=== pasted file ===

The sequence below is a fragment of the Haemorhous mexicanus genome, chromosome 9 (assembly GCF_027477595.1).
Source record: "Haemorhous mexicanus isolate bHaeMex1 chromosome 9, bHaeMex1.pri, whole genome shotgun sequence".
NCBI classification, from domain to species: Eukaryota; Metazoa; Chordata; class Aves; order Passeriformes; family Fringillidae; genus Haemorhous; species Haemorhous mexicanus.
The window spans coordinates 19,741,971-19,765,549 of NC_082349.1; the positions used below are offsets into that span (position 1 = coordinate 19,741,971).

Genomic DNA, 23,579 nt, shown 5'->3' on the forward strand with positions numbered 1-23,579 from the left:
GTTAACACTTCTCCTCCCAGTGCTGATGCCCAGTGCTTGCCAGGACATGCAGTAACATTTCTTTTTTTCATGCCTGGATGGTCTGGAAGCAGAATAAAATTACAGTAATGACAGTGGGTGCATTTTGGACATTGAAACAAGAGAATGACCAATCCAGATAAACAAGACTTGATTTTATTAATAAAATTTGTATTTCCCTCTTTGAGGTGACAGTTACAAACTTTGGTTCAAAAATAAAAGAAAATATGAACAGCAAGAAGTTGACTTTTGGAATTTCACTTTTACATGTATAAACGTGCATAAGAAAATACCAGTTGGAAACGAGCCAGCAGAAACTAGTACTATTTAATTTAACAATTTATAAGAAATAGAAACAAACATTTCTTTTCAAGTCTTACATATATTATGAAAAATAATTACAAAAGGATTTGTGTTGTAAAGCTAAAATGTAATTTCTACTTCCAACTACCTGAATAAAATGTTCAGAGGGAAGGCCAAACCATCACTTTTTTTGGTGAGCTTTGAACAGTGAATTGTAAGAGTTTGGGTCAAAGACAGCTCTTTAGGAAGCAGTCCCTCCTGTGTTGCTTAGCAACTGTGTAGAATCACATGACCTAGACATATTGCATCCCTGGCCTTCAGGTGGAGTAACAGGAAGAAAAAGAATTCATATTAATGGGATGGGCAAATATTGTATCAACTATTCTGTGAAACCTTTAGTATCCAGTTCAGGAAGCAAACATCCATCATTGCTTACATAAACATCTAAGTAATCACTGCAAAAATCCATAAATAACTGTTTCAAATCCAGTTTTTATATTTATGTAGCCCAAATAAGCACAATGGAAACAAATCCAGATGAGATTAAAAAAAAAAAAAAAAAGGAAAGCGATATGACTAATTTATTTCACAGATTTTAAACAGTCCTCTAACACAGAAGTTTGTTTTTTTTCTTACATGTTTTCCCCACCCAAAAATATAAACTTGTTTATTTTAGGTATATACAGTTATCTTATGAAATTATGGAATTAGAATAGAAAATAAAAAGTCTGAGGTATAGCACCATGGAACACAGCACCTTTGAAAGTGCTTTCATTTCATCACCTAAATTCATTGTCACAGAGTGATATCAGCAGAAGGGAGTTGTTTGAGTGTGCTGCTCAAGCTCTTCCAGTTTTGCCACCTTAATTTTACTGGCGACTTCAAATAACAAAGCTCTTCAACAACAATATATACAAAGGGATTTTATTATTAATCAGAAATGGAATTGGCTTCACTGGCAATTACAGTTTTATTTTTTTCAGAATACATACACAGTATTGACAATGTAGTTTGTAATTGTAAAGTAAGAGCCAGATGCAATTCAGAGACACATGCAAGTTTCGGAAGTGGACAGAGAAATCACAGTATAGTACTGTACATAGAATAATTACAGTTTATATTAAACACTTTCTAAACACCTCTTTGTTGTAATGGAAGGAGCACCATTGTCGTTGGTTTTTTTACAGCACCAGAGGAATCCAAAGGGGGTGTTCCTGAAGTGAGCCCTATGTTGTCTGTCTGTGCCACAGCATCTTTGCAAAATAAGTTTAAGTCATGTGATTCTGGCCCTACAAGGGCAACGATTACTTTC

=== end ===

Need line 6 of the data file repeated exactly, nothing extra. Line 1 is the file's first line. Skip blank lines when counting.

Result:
GTTAACACTTCTCCTCCCAGTGCTGATGCCCAGTGCTTGCCAGGACATGCAGTAACATTTCTTTTTTTCATGCCTGGATGGTCTGGAAGCAGAATAAAATTACAGTAATGACAGTGGGTGCATTTTGGACATTGAAACAAGAGAATGACCAATCCAGATAAACAAGACTTGATTTTATTAATAAAATTTGTATTTCCCTCTTTGAGGTGACAGTTACAAACTTTGGTTCAAAAATAAAAGAAAATATGAACAGCAAGAAGTTGACTTTTGGAATTTCACTTTTACATGTATAAACGTGCATAAGAAAATACCAGTTGGAAACGAGCCAGCAGAAACTAGTACTATTTAATTTAACAATTTATAAGAAATAGAAACAAACATTTCTTTTCAAGTCTTACATATATTATGAAAAATAATTACAAAAGGATTTGTGTTGTAAAGCTAAAATGTAATTTCTACTTCCAACTACCTGAATAAAATGTTCAGAGGGAAGGCCAAACCATCACTTTTTTTGGTGAGCTTTGAACAGTGAATTGTAAGAGTTTGGGTCAAAGACAGCTCTTTAGGAAGCAGTCCCTCCTGTGTTGCTTAGCAACTGTGTAGAATCACATGACCTAGACATATTGCATCCCTGGCCTTCAGGTGGAGTAACAGGAAGAAAAAGAATTCATATTAATGGGATGGGCAAATATTGTATCAACTATTCTGTGAAACCTTTAGTATCCAGTTCAGGAAGCAAACATCCATCATTGCTTACATAAACATCTAAGTAATCACTGCAAAAATCCATAAATAACTGTTTCAAATCCAGTTTTTATATTTATGTAGCCCAAATAAGCACAATGGAAACAAATCCAGATGAGATTAAAAAAAAAAAAAAAAAGGAAAGCGATATGACTAATTTATTTCACAGATTTTAAACAGTCCTCTAACACAGAAGTTTGTTTTTTTTCTTACATGTTTTCCCCACCCAAAAATATAAACTTGTTTATTTTAGGTATATACAGTTATCTTATGAAATTATGGAATTAGAATAGAAAATAAAAAGTCTGAGGTATAGCACCATGGAACACAGCACCTTTGAAAGTGCTTTCATTTCATCACCTAAATTCATTGTCACAGAGTGATATCAGCAGAAGGGAGTTGTTTGAGTGTGCTGCTCAAGCTCTTCCAGTTTTGCCACCTTAATTTTACTGGCGACTTCAAATAACAAAGCTCTTCAACAACAATATATACAAAGGGATTTTATTATTAATCAGAAATGGAATTGGCTTCACTGGCAATTACAGTTTTATTTTTTTCAGAATACATACACAGTATTGACAATGTAGTTTGTAATTGTAAAGTAAGAGCCAGATGCAATTCAGAGACACATGCAAGTTTCGGAAGTGGACAGAGAAATCACAGTATAGTACTGTACATAGAATAATTACAGTTTATATTAAACACTTTCTAAACACCTCTTTGTTGTAATGGAAGGAGCACCATTGTCGTTGGTTTTTTTACAGCACCAGAGGAATCCAAAGGGGGTGTTCCTGAAGTGAGCCCTATGTTGTCTGTCTGTGCCACAGCATCTTTGCAAAATAAGTTTAAGTCATGTGATTCTGGCCCTACAAGGGCAACGATTACTTTC